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Colourful Lizards Reveal the Pros and Cons of Being a Hideous ‘Bearded Lady’

The views expressed are those of the author and are not necessarily those of Scientific American.


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bearded-lady-eastern-fence-lizard

Those green-blue patches might look pretty, but in the lizard world, they're considered as attractive as a beard on a woman. Credit: Langkilde lab, Penn State University

When it comes to human ‘bearded ladies’ – named for a condition known as hirsutism, which causes them to grow an excessive amount of bodily hair – you’re going to have a tough time coming up with enough pros to match the cons. But if you’re a bearded lady lizard, you just might have some aces up your sleeve.

A new study has been published in Biology Letters today that reveals how female eastern fence lizards with male characteristics fare when it comes to dating and babies. Native to North America, eastern fence lizards (Sceloporus undulatus) can grow up to 19 cm long, and the males are generally the same size as the females. The males are easily recognisable though, thanks to the bright blue, black-rimmed ‘badges’ that decorate both sides of their throats and abdomens. These features are particularly visible during the species’ courtship displays, and the brighter the blue, the sexier the male is to the opposite sex. And as things often go in sexually dimorphic species – where the sexes are distinguished by some kind of physical difference in colour, shape or size – the more plain and unadorned the female, the more attractive she is.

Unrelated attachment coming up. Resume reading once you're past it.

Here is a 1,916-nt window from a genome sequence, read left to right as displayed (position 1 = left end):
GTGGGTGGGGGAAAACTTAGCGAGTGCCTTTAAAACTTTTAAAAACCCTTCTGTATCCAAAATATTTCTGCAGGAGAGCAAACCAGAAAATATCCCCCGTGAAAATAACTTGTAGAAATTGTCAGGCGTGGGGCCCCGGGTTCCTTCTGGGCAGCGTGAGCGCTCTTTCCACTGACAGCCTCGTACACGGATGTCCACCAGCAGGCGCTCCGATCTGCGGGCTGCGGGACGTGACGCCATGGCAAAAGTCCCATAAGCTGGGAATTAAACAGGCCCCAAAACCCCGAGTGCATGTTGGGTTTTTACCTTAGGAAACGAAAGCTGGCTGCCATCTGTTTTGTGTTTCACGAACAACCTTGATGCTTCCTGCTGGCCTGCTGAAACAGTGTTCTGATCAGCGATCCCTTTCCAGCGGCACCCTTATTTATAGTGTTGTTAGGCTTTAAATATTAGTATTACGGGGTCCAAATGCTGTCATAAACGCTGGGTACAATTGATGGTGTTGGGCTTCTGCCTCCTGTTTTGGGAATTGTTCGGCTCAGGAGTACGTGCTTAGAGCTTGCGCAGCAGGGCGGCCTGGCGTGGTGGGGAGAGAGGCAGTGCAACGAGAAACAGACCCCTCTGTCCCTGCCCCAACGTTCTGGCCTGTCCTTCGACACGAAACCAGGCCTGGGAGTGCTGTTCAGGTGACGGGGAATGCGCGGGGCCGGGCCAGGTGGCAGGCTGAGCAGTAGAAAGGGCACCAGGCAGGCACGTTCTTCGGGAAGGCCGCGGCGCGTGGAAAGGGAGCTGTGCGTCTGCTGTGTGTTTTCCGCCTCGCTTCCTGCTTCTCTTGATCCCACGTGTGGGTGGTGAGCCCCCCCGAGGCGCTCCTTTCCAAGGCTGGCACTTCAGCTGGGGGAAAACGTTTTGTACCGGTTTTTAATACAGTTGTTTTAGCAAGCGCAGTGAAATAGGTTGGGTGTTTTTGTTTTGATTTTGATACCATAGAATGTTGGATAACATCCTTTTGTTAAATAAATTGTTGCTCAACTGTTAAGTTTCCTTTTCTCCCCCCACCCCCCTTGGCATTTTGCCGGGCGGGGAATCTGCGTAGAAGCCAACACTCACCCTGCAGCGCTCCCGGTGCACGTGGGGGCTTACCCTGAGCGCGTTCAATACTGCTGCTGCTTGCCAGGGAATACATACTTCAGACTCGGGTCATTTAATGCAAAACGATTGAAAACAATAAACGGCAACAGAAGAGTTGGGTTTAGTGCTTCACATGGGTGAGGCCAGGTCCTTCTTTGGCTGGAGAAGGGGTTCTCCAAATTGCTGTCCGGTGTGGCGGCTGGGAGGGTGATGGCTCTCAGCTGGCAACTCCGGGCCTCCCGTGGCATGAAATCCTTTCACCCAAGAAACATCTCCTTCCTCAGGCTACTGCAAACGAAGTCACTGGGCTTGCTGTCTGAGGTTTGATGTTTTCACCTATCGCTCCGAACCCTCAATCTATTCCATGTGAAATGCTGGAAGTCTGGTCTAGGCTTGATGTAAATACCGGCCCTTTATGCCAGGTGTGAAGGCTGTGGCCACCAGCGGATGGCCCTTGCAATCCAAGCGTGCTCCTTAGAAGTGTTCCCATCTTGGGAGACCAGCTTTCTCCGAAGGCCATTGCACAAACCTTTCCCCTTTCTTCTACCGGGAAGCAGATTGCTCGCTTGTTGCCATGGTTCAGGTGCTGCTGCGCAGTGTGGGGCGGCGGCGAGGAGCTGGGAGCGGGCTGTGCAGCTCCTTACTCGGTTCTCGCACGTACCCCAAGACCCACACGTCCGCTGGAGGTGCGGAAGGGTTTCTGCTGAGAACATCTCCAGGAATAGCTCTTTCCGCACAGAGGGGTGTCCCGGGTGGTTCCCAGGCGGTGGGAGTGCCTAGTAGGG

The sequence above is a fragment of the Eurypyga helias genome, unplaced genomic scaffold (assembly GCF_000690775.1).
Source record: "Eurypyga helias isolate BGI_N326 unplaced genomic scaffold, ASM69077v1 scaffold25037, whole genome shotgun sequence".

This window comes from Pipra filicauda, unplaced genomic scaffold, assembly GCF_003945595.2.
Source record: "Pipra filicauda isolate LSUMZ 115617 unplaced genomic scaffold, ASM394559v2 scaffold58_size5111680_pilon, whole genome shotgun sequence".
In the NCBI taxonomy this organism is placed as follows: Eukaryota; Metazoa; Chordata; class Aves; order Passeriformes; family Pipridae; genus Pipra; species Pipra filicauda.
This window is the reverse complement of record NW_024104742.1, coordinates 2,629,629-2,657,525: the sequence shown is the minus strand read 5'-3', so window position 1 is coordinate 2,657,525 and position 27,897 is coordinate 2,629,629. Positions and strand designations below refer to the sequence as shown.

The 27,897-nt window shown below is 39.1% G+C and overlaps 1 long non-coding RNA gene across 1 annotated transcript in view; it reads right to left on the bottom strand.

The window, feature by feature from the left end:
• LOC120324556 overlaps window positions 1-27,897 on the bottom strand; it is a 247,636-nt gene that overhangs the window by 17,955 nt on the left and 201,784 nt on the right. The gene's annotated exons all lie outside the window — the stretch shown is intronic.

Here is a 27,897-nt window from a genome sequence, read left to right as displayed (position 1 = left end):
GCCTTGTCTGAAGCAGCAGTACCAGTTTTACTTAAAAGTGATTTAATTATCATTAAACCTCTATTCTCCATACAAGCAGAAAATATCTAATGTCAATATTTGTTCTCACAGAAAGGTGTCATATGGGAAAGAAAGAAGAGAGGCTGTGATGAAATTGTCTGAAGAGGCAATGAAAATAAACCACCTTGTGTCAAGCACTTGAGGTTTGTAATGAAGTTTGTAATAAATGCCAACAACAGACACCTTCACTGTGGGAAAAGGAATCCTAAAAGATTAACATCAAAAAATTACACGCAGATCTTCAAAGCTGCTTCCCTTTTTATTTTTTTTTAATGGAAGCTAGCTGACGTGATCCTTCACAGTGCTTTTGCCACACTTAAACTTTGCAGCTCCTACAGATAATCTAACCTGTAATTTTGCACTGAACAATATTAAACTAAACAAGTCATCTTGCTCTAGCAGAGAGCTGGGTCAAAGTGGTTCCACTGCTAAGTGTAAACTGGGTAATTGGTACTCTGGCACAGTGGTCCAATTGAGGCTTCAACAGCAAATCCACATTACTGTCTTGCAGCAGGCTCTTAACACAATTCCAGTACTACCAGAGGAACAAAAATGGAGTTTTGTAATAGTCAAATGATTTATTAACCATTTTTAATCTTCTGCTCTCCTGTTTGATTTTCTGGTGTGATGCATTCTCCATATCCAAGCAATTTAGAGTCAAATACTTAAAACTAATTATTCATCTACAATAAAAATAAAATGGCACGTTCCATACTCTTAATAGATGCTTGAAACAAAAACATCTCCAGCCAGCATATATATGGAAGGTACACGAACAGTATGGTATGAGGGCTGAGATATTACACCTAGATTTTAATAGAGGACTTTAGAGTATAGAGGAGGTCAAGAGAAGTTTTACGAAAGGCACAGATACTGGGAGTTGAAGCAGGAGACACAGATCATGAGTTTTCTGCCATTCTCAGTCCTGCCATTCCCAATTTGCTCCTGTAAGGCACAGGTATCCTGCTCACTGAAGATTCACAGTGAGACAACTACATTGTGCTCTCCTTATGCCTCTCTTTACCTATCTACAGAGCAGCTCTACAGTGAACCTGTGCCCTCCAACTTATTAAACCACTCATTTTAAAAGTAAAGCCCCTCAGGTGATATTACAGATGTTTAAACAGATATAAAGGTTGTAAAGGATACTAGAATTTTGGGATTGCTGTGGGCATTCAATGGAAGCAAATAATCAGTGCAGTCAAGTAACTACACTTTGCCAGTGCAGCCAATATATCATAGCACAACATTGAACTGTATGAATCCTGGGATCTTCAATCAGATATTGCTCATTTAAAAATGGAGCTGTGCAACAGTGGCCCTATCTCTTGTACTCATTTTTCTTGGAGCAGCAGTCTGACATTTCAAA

male-eastern-fence-lizard

A very handsome male eastern fence lizard showing off his blue badges. Credit: Langkilde lab, Penn State University

Sometimes, though, female eastern fence lizards can also sport these coloured badges. They’re less bright, and less blue than the male version, but they’re still quite distinct. And depending on the particular population, the prevalence of females with male badges can range from 44 to 95%. That’s a pretty huge percentage, even on the lowest end of the scale, so Tracy Langkilde, an associate professor of biology at Penn State University, and graduate student, Lindsey Swierk, decided to investigate exactly how male badges affect the bearded lady lizards in their pursuit of a mate and healthy offspring.